Les Cordeliers. Les Montagnards. Danton, Robespierre, and Marat. King Louis VI and Marie Antoinette. The Rights of Man and the sans culottes.
The French Revolution is the baseline of all subsequent political revolutions. Its place in history continues to be argued, analyzed, enhanced and disparaged. From Edmund Burke to Karl Marx and from Charles Dickens to Peter Weiss, the French revolution that began in 1789 has been examined and fictionalized perhaps more than any other revolutionary event. The primary perceptions in current discussions tend to consider the events a classic bourgeois revolution. In other words, the feudal order was overthrown and the aristocracy sent on its way, to be replaced by a new ruling class composed of small businessmen, landowners and bureaucrats. Depending on one’s politics, this outcome was both a good thing and the nineteenth century version of Fukuyama’s “end of history” or it was an incomplete revolution that was either manipulated to keep the poor oppressed or it was the logical scientific step on the path towards a communist revolution and an eventually classless society.
Those who believe the revolution was incomplete inevitably find elements of a class struggle within the revolutionary forces. This struggle sharpened as the counterrevolution intensified. Questionably relevant debates evolved into arguments defining one’s position on the revolutionary government and trajectory itself. As revolutionaries like Robespierre and St. Just became central figures in the government itself, their positions on certain issues tended to modify as they struggled to achieve a viable government under fire from foreign invaders aligned with the counterrevolution and popular elements to their extreme left. It is this contradiction which is so often cited by many Marxists when discussing the class nature of the revolutionary movement in early 1790s France.
Eric Hazan, whose 2012 A People’s History of the French Revolution was published in an English translation in 2014, avoids the class struggle question entirely, choosing instead to attribute events like the outlawing of the (usually extreme left) popular societies in late 1793 by the revolutionary government as necessary to insure the Revolution could win the wars it was engaged in. In fact, it is Hazan’s contention that these wars of conquest are a primary reason for the revolution’s inability to maintain its forward momentum. The costs in death, disruption, incurred debt and cash outlay were too much for the young government. This reality insured the revolution’s eventual compromise with the monied classes, who like those individuals whose politics tended to the right, were overly concerned with the protection of their property “rights.” Of course, when property rights are paramount, all other rights become secondary and subject to dismissal by those in power.
Some so-called people’s histories tend toward oral history written and edited to create a popular and alternative perspective. Hazan’s is a narrative that genuinely tries to present the political factions, the individuals on all sides, and the various popular movements in a manner that explains how these elements combined to create the historical shift that was the French revolution. It is untarnished by a specific ideology or preference for a particular class narrative, although the very nature of the revolution insists on a history that rises from the streets, the people’s salons and peasant villages.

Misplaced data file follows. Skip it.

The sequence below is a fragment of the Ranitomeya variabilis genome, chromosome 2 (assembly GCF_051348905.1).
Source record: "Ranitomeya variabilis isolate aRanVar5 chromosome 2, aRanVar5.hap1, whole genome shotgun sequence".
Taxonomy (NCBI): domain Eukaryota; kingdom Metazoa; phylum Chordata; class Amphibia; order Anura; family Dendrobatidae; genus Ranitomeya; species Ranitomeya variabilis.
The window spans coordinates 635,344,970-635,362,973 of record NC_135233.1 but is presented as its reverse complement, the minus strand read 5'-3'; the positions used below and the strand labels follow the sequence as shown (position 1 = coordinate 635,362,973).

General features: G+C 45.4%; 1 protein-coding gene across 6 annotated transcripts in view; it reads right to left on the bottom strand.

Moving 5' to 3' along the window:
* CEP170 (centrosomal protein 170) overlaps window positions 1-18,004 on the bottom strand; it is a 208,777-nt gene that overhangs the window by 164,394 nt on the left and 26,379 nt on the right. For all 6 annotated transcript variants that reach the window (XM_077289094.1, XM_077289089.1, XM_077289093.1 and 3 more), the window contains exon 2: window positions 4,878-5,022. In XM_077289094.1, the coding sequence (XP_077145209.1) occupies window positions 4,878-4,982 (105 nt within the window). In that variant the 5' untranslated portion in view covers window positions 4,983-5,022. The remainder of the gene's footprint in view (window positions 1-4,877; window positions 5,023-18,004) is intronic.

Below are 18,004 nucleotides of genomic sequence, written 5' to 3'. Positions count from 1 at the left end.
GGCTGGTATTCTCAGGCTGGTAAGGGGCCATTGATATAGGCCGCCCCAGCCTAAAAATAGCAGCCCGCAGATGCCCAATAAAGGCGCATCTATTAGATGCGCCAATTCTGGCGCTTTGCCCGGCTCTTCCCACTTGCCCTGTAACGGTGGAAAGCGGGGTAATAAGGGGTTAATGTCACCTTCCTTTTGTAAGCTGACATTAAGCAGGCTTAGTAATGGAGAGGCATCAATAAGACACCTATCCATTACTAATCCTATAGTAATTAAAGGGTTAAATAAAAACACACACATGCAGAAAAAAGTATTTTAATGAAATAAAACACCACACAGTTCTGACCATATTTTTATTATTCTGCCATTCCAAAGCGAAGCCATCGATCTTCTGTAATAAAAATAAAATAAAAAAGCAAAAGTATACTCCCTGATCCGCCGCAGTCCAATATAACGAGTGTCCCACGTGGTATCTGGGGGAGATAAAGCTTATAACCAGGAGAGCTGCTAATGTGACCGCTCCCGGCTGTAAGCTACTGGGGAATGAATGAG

Hazan has the advantage of historical hindsight and uses it carefully. Although it is never exactly stated, the shadows of subsequent revolutions—in France, Germany, Russia, China, and elsewhere—provide a context unavailable to historians who wrote about the events in Hazan’s text in earlier times. This makes some of the Revolution’s excesses seem less so when considered in the context of this future history. Simultaneously, it also renders some of the pressures from the extreme left in a light that reaffirms the outlook of those whose politics tend towards the center of the spectrum.
Despite Hazan’s decision not to frame the revolution in Marxist terms, the history he provides is cognizant of the role played by class. Consequently, it is rooted in an understanding that the demands and hopes of the revolution’s left flank were the essential elements of the revolution. Simultaneously, he includes enough detail about the various personalities, their conflicts and their alliances, to provide a feel for the dynamics among the forces involved. Together with class struggle, it is usually a combination of politics, money and personalities that creates history. Those books that relate history based solely on personalities miss crucial elements. So do those histories that break everything down into financial details. A history that somehow combines all of the aforementioned elements can honestly be called radical. A People’s History of the French Revolution is such a history. It is a radical history in virtually every sense of the word. It is also a damn good read.
Ron Jacobs is the author of a series of crime novels called The Seventies Series. All the Sinners, Saints, is the third novel in the series. He is also the author of The Way the Wind Blew: a History of the Weather Underground . Jacobs’ essay on Big Bill Broonzy is featured in CounterPunch’s collection on music, art and sex, Serpents in the Garden. He is a contributor to Hopeless: Barack Obama and the Politics of Illusion, published by AK Press. His book Daydream Sunset: Sixties Counterculture in the Seventies will be published by Counterpunch. He can be reached at: email@example.com.